International Health News

Vitamin E intake and atherosclerosis

DALLAS, TEXAS. The first step in the development of atherosclerosis is believed to involve oxidation of low-density lipoprotein (LDL). Vitamin E is known to slow down this oxidation process significantly. Research has shown that a minimum intake of 400 IU/day of synthetic vitamin-E (equivalent to 130 IU/day of natural vitamin E) is required to produce a significant effect. Now researchers at the University of Texas Southwestern Medical Center report that a daily intake of 1200 IU of synthetic vitamin E is 2 to 3 times more effective in decreasing the oxidative susceptibility of LDL than is a daily dose of only 400 IU. They also point out that vitamin E at dosages of 1200 IU/day have significant antiatherogenic effects on monocytes and/or macrophages, important cells in atherosclerosis development. NOTE: This study was supported in part by Hoffman-LaRoche, the major manufacturer of synthetic vitamin E. Editor's Note: Vitamin E derived from natural sources is three times as effective as synthetic vitamin E, thus 400 IU/day of natural vitamin E is equivalent to 1200 IU/day of the synthetic version.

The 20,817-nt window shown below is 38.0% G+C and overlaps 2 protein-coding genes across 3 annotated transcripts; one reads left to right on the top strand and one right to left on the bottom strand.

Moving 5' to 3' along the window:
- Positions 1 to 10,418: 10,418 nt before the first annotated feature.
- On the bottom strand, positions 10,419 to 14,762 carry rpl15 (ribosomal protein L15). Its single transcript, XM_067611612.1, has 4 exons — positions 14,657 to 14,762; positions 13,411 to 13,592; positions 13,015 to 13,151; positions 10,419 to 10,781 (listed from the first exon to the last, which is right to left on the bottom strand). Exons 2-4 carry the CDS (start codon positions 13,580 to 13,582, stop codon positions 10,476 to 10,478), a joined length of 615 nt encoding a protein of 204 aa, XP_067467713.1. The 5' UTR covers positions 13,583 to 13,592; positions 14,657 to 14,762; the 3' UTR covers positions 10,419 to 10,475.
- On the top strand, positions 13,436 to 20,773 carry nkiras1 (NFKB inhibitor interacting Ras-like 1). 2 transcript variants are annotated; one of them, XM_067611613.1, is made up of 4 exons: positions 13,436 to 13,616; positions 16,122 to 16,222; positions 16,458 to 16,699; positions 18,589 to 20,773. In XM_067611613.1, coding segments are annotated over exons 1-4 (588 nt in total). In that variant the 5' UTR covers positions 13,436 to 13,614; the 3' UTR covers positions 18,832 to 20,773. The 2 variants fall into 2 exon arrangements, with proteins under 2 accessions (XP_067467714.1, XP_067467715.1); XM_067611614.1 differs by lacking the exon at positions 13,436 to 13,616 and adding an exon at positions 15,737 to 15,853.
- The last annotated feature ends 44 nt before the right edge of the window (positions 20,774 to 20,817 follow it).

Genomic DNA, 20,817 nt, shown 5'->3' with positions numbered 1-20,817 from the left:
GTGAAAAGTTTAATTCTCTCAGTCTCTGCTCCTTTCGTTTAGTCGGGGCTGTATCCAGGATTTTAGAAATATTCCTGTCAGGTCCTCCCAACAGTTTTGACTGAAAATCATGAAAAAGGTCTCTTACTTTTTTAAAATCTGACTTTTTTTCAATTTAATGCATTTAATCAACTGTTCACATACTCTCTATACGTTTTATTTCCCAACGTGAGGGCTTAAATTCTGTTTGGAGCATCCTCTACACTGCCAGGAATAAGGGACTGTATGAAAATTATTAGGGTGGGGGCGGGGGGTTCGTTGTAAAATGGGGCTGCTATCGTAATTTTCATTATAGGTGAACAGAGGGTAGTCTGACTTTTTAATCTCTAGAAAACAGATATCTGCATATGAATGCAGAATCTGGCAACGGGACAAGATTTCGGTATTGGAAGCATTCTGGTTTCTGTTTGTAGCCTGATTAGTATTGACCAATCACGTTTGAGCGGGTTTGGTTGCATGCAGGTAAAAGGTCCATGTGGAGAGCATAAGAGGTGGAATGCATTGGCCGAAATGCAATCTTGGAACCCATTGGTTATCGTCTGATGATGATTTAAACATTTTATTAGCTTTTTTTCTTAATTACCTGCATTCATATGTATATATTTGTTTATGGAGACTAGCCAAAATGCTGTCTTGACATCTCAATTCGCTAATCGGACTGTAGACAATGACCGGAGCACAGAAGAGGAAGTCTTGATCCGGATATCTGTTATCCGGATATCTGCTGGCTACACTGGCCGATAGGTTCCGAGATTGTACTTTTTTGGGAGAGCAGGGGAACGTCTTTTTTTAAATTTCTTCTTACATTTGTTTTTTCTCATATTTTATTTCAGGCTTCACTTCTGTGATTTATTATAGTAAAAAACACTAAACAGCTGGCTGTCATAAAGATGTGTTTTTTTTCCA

Fuller, Cindy J., et al. Effects of increasing doses of alpha-tocopherol in providing protection of low-density lipoprotein from oxidation. American Journal of Cardiology, Vol. 81, January 15, 1998, pp. 231-33

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